The Five Best Cheap Banjos

It’s hard to imagine American music without the cheap banjos. Whether it’s bluegrass, old-time, or folk music, the banjo can provide a unique flavor to every song. Old-timers might order a low-cost banjo from a catalog. Even though the times may have changed, many fantastic affordable banjos still exist for you to play.

Banjos Of Various Types

Choosing between a clawhammer banjo and a resonator banjo is a joint decision for banjo players. In the third piece, I’ll talk about a few fascinating variations of the instrument.

  • Banjos With Clawhammers

Instead of utilizing finger picks, clawhammer banjo players hit the strings with either the index or middle finger. Typically, clawhammer banjo players use a banjo with no resonator or flange.

Clawhammer banjo playing tends to be softer and more “plunkier” than Scruggs-style banjo playing (the playing used in bluegrass). If you’re looking to play clawhammer, don’t rule out using a resonator banjo, and it simply won’t sound the same.

  • A Banjo With A Resonator

To call a banjo a “resonator banjo” merely indicates that it is with one. You may hear the “twang” characteristic of bluegrass banjos on instruments like this.

  • Strangeness And Unusualness

All three instruments have one thing in common: they’re all stringed instruments. Quite a bunch, to be precise! However, each of these instruments has a banjo counterpart! Mandolin and ukulele-tuned banjos are available for purchase. Large-scale banjos, which may play like a bass guitar, are also available.

In addition, there are also tenor and plectrum banjos, each of which is a remarkable instrument in its way—the tenor banjo in fifths, mandolin. For Celtic music, the tenor banjo is a common choice.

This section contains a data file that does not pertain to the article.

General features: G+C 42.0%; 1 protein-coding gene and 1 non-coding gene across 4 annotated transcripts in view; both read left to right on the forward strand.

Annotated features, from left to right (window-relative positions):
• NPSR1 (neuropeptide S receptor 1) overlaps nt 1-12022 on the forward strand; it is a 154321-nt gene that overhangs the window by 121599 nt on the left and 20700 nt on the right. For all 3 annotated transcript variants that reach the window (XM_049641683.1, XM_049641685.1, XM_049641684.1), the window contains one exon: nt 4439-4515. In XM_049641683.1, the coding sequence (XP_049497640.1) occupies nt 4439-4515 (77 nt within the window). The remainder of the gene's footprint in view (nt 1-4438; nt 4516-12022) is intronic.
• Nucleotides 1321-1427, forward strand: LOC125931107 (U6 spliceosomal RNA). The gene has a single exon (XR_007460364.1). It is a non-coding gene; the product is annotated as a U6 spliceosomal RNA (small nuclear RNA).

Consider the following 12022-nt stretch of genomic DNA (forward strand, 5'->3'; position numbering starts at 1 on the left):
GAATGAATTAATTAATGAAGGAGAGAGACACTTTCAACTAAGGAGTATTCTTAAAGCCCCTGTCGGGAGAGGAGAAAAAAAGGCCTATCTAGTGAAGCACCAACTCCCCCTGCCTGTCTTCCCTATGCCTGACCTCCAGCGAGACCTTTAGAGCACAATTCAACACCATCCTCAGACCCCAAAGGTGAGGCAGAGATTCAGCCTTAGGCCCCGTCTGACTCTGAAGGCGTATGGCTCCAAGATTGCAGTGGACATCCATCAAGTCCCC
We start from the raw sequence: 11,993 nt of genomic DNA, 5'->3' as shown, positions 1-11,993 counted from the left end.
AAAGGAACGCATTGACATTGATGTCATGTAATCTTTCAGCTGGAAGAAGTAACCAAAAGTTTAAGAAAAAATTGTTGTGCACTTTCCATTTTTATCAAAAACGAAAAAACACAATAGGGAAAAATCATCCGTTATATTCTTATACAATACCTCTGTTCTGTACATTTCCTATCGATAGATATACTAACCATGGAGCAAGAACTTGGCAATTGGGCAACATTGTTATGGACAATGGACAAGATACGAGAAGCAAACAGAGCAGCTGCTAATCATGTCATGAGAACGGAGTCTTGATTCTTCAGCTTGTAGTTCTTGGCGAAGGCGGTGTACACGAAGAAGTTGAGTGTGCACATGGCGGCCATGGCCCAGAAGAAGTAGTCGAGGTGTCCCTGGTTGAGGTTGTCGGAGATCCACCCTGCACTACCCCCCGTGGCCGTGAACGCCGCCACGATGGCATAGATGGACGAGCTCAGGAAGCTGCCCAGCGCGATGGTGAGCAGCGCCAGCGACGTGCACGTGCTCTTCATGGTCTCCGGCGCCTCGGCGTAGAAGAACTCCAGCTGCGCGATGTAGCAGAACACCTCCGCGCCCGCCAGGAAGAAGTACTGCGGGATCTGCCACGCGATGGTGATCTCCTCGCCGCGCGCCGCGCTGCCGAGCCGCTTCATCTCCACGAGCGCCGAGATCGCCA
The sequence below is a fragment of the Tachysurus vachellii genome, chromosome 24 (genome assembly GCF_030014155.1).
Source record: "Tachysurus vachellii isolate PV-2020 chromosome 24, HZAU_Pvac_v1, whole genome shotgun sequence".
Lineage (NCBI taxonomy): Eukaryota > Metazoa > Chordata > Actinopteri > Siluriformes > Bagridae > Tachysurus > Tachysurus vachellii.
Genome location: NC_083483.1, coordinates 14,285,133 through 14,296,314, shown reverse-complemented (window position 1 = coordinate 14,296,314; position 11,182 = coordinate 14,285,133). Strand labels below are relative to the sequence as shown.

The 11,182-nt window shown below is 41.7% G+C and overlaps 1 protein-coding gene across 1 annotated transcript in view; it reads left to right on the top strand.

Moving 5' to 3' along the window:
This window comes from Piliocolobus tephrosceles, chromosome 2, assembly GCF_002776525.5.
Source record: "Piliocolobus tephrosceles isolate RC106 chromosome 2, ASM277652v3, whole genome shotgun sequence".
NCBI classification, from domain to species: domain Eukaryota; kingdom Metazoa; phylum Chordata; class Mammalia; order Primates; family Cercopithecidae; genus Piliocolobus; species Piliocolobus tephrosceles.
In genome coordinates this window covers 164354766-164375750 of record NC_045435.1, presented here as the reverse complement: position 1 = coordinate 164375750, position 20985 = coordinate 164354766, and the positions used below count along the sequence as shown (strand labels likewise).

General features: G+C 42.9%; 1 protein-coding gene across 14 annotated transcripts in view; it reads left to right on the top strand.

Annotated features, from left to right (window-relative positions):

Instead of a pick, a plectrum banjo has four strings because it is that way. This instrument was a mainstay of swing and jazz ensembles before (or after, depending on whom you ask) WWII’s demise of big band music.

The 5 Best Banjos Of All Time

  • 5-String Banjo 24 Bracket By Jameson

As a rule, banjos are among the most challenging instruments for guitarists to master because of their fundamentally distinct mechanical design. These instruments have more moving parts, make music differently, and demand an entirely different approach from what you’d typically do with a guitar.

  • Goodtime Banjo Is A Trademark Of Deering

The open-back design of this banjo is the first thing that stands out about it. Banjo open backs are supposed to be in an old-time way, with three or four variations. Using a resonator instrument is the best way to perform bluegrass. Cheap banjos have more loudness, but open-back tools are a little sweeter and warmer. You may be able to play open-back banjo bluegrass, but I won’t hear you in an ensemble.

  • The MB-200 Is An Epiphone Guitar

Even though Epiphone has a concise history with banjos, the brand benefits from having access to Gibson’s design. The Epiphone MB200, an entry-level banjo with many features at a low price, is an excellent illustration of this.

  • The Rover RB-20

An offshoot company of Saga Musical Instruments, Rover specializes in producing high-quality instruments at low prices for bluegrass and old-time music. Musical instrument producers Saga is among the biggest in the nation. It has a wide array of brands that cater to niche markets in the industry that other firms are unwilling to enter.

  • King Recorded The Madison RK-R35

It seems as though Recording King has been on a roll recently. A few businesses are making inexpensive vintage-inspired instruments with a better traditional tone and a higher degree of craftsmanship than what you’d get if you bought one of the instruments that inspired a product from their catalog.

If you want to sound like a pro, you don’t have to spend much money. A cheap banjo doesn’t sound or feel like a cheap banjo on our list of the greatest.

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